Last year, 15 million students (children and adults) dipped their feet into programming in one week for the Hour of Code - this year, we're going for 100 million, and Denver Public Library is proud to be part of the effort. The Hour of Code is a one-hour introduction to computer science, designed to demystify code and show that anybody can learn the basics - it's organized as part of Computer Science Education Week, December 8-14.
Come participate in the largest learning event in history - There's two Hour of Code events at DPL!
12.13.14 Toy Hack is BACK! We're providing a stack of old, broken toys and a bunch of tools. Your job? Break things apart and make something EVEN MORE AWESOME. Take it home and give your friend or family member the weirdest gift of the season! Bring the whole family, your creativity, and maybe a toy or two you want to remix! Family LAB is crazy fun every second Saturday of the month from 11am-1pm; free and open to all ages, just no unaccompanied adults or kids, please! December 13, 2014 from 11am-1pm.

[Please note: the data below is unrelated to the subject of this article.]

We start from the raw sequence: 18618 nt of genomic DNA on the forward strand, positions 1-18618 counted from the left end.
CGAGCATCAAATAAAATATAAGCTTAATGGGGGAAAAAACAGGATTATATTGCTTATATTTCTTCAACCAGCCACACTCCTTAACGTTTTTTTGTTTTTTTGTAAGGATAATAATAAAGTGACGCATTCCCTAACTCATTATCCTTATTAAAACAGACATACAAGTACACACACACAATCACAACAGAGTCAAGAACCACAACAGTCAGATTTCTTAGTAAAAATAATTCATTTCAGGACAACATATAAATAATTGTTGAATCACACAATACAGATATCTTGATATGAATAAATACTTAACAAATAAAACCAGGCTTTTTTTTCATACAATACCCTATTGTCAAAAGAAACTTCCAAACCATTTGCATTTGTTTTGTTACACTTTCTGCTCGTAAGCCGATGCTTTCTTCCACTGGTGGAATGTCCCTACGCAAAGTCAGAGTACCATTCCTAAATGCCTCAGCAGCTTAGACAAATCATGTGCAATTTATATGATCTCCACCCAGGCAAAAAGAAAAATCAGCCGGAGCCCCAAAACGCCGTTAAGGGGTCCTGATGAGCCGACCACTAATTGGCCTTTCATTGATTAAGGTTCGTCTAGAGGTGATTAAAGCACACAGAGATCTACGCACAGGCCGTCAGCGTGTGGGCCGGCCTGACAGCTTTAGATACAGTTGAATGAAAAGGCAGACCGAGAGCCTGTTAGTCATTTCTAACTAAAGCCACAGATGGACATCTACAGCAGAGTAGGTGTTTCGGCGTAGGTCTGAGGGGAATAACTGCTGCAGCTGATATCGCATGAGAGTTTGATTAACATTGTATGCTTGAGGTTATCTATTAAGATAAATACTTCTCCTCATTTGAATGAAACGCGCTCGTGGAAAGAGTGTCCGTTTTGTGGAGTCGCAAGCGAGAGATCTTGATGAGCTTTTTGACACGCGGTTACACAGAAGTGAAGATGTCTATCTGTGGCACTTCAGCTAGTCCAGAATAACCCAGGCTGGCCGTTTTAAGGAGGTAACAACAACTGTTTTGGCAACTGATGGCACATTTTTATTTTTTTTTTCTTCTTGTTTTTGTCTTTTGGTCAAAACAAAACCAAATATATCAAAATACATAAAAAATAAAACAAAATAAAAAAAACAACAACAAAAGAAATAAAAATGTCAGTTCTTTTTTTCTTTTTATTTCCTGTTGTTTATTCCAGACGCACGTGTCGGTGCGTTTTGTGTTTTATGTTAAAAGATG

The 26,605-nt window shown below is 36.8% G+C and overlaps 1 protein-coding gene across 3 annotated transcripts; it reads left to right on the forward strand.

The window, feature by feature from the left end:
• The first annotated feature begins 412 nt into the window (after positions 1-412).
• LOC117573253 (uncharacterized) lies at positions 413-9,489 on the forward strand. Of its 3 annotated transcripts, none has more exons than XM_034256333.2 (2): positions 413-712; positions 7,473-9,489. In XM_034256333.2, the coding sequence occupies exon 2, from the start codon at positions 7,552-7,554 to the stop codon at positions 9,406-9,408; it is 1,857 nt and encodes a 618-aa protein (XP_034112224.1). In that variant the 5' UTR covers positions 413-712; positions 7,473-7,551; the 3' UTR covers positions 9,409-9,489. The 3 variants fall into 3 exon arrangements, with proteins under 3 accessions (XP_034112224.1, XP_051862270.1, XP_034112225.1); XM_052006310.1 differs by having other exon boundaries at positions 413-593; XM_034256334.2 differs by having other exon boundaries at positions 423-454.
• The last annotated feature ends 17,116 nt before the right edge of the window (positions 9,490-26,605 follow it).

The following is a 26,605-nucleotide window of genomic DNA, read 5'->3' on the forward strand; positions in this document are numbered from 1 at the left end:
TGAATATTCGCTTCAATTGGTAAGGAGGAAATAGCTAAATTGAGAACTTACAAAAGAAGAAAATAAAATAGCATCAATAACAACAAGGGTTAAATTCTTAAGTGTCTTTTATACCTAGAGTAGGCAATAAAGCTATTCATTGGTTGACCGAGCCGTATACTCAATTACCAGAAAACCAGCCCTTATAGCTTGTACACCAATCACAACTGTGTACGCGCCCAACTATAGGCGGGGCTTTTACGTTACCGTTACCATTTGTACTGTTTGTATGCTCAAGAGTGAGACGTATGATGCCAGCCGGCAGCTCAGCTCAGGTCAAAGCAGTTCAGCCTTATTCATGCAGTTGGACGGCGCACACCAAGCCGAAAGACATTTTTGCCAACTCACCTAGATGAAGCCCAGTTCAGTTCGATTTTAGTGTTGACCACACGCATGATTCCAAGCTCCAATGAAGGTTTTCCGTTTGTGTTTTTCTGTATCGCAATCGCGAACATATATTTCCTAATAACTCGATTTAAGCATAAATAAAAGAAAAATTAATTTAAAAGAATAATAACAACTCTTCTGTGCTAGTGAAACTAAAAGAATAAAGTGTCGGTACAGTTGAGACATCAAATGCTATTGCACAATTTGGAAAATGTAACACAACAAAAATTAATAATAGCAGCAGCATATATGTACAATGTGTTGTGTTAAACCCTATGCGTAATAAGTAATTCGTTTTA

We're happy to announce the launch of Family ideaLAB next month! Starting in October, every second Saturday of the month from 11am to 1pm will be all ages in the ideaLAB, our makerspace in Central. We'll be offering projects for families to work on together, but you're also welcome to drop in and just explore the lab and work on your own projects together.
One of my coworkers recently left an interesting Wall Street Journal article on my desk - it was a short piece by Christopher Mims about how programming should be thought of as a trade, more akin to welding or woodworking than, say, structural engineering (Side note: the article is behind the WSJ's paywall. Sorry!). Mainly, he thinks that a computer science degree shouldn't be the only thing that can get you into the field.
Teens! (Parents of teens!) Looking for something to spice up your summer? Bored of lazing around the house? The ideaLAB's Summer of Tech 2014 TECH BLITZ will have have you out of the house and making amazing stuff!
You may or may not have noticed, but June 5th is Reset the Net day. It's been a year since Edward Snowden leaked documents detailing how broad and far-reaching the National Security Agency surveillance of American's telephone and internet activity is.